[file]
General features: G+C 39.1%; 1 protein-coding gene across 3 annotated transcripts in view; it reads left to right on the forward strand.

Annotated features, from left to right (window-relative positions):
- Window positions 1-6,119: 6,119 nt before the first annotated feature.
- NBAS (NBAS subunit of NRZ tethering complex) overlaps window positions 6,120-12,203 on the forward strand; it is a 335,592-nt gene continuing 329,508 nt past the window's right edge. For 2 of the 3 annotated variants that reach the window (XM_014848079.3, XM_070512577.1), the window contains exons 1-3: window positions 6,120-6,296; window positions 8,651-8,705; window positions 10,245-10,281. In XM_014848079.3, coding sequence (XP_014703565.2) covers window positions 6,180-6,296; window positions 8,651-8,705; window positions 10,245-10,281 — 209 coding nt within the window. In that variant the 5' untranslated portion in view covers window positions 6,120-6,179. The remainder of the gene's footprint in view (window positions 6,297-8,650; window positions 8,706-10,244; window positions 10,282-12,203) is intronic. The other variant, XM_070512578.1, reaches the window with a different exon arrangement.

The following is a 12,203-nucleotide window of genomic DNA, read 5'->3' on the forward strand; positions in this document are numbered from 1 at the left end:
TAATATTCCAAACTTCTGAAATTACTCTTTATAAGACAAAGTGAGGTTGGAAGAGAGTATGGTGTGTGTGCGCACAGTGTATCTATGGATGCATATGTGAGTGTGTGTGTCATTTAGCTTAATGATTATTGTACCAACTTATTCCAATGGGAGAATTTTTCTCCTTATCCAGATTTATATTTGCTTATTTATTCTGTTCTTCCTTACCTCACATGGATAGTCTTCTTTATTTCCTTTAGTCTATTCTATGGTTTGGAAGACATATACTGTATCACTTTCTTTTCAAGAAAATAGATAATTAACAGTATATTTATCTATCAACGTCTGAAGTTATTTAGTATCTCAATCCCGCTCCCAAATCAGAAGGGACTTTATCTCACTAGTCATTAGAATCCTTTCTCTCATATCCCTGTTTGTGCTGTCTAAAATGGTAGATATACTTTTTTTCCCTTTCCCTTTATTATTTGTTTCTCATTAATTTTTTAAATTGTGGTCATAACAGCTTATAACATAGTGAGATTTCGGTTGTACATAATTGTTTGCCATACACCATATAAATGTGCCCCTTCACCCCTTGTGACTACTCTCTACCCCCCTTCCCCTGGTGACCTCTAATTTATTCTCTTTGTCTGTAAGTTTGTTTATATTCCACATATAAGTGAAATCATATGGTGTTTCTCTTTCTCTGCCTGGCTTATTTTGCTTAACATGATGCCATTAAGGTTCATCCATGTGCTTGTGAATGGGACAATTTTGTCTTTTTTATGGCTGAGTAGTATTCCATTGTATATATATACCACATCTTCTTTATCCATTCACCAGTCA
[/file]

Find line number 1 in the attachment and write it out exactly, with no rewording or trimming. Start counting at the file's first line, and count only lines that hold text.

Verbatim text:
General features: G+C 39.1%; 1 protein-coding gene across 3 annotated transcripts in view; it reads left to right on the forward strand.